Food Awareness

Antibiotic resistant bacteria are on the rise in many meat products

I some times find it very difficult to navigate the isles of the grocery store, I get overwhelmed by choice, and spend too much time reading ingredient labels. And now I will have an even more difficult time, while trying to navigate the meat section. A recent report by the National Antimicrobial Resistance Monitoring System titled the 2010 Retail Meat Report, notes that the number of instances where either the percentage of bacteria that are resistant, or the complexity of the resistance, is rising. The numbers are pretty surprising, for example Salmonella from 43% of chicken breast isolates were resistant to more that 3 antimicrobial classes, and E. coli from 52% of ground turkey was found to be resistant to ampicillin, which is up from 31% in 2002. The issue of antibiotic resistance is one of the most pressing public health threats, and one of the most effective ways to curb the increasing degree and complexity of resistance is to eliminate all inappropriate use of antibiotics – in medicine and agriculture. In response to this, the FDA has launched a voluntary plan to phase out the use of antibiotics in farm animals. Farm animals consume far more antibiotics than do people, in part because producers want to keep their animals healthy, but also because antibiotics are routinely marketed and given as a growth promoter. A simple solution to this problem might be to buy organic, The USDA created an organic seal to help consumers identify foods that have been grown, harvested, and processed according to national standards which include restrictions on amounts and residues of pesticides, hormones, and antibiotics.  However finding organic meat isn’t always easy or affordable.

With all this discussion of meat and antibiotics, it is comforting to know you can just avoid the hassle and grab a salad. Sadly, there is hassle with salads too.

The many possible routes for bacteria and other goodies to enter the food supply.

Aside from their inability to win you friends, salads, specifically the pre-washed mixed greens, can contain Salmonella or E.coli O157:H7, and result in you getting very sick. Washing is an effective line of defense against the possible microbial onslaught, and in my opinion the benefits of a salad outweigh the possible risk.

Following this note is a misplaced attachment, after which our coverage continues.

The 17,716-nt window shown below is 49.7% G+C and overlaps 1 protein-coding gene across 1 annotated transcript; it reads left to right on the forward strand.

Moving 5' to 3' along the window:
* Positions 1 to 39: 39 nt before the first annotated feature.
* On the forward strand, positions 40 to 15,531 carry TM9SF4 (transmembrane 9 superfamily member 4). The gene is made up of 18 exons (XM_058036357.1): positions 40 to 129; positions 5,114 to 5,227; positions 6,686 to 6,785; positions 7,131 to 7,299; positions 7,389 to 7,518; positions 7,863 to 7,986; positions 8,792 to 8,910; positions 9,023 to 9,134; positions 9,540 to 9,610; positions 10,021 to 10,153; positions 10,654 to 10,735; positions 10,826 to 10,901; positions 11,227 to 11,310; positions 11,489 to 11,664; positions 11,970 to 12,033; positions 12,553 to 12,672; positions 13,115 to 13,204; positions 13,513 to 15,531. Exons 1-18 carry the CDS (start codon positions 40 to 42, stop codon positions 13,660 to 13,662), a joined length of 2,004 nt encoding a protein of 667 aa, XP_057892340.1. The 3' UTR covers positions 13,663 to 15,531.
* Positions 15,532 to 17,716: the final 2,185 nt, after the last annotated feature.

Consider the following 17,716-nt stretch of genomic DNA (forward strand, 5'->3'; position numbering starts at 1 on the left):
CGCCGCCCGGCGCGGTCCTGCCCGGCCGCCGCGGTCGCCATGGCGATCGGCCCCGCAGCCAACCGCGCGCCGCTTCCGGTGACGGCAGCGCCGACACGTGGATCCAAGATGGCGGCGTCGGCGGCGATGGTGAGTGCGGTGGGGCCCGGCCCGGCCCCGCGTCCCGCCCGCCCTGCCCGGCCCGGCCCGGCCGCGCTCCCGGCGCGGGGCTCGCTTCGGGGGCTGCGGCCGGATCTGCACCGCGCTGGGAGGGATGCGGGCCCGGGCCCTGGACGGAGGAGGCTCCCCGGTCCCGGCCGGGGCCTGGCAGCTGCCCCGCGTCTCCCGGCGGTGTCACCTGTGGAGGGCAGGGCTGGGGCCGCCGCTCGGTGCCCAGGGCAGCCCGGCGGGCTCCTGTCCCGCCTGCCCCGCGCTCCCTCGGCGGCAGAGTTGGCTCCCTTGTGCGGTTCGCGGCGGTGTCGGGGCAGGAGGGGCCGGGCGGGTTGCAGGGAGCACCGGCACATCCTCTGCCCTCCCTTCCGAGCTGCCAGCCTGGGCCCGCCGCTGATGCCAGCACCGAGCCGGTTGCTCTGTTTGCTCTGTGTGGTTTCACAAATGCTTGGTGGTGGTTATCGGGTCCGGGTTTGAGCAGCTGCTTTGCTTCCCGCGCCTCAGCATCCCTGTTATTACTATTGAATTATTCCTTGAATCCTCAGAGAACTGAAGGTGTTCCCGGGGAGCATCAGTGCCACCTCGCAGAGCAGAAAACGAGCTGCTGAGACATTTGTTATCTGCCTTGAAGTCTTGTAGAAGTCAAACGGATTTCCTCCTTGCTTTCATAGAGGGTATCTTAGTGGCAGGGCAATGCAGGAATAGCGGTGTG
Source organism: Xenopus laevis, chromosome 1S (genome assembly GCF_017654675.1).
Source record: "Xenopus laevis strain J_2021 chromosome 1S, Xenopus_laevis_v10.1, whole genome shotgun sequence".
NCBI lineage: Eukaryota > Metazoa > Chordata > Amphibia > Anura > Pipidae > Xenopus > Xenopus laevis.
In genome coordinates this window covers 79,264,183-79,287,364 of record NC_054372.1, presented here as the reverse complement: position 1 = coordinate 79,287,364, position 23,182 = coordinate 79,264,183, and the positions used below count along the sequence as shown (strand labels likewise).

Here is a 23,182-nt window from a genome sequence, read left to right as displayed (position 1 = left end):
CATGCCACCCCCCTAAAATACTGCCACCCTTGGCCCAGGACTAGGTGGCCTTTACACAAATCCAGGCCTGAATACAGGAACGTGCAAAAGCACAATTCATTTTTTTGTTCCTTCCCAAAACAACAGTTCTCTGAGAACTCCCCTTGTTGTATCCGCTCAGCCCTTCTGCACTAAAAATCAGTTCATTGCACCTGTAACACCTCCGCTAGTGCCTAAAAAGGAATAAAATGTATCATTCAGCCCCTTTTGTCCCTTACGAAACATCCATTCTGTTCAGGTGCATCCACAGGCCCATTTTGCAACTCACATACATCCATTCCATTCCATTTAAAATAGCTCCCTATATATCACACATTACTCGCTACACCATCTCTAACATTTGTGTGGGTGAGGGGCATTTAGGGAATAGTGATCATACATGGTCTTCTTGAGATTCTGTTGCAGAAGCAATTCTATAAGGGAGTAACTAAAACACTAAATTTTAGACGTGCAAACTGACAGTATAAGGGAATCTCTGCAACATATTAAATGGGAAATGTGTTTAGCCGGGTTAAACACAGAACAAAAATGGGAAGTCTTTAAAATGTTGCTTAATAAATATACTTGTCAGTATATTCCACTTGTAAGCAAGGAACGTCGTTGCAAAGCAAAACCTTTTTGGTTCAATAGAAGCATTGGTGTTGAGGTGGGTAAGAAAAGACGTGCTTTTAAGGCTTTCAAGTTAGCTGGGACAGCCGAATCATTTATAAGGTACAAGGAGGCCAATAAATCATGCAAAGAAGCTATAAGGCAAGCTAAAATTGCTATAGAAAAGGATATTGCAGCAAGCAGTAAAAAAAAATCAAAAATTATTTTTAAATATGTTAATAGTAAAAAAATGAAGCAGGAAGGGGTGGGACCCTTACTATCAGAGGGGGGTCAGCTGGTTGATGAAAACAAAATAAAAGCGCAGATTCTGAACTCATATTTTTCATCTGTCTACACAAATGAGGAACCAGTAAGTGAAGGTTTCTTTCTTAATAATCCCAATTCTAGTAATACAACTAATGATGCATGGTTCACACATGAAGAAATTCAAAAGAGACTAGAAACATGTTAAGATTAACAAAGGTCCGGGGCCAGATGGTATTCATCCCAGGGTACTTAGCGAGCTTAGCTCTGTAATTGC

After navigating the minefield of meat and vegetables, it is only appropriate to reward yourself with a treat, perhaps something inspired from the blog Kizmet Cupcakes. But maybe you are trying to exercise some willpower and want to avoid anything too sweet. Well one way to increase your willpower would be to use your non-dominant hand for routine tasks (*note this might not work for lefties, who are already too awesome). However, there is something to be said for indulging in sweets like chocolate, instead of something good for you, like a radish. The chocolate-radish choice came from a 1998 study described below.

In case the video doesn’t work, briefly, participants were kept in a room that smelled of freshly baked chocolate cookies, were shown actual cookies and other chocolate treats- but only some of the participants got to eat the chocolate, the others were asked to eat radishes. After the bait-and-switch, the participants were given a persistence-testing puzzle. The results were immediately noticeable: those who ate radishes made far fewer attempts and devoted less than half the time solving the puzzle compared to the chocolate eaters. The conclusion from the study was that those who had to resist the sweets and force themselves to eat the radishes could no longer find the will to fully engage in another torturous task, they were too tired. Suggesting for the first time, that self-control is a general strength that is used across different types of tasks, and it can be depleted. So you can see that by choosing the radish, you might be too tired to perform other tasks during the day, so go ahead and indulge.


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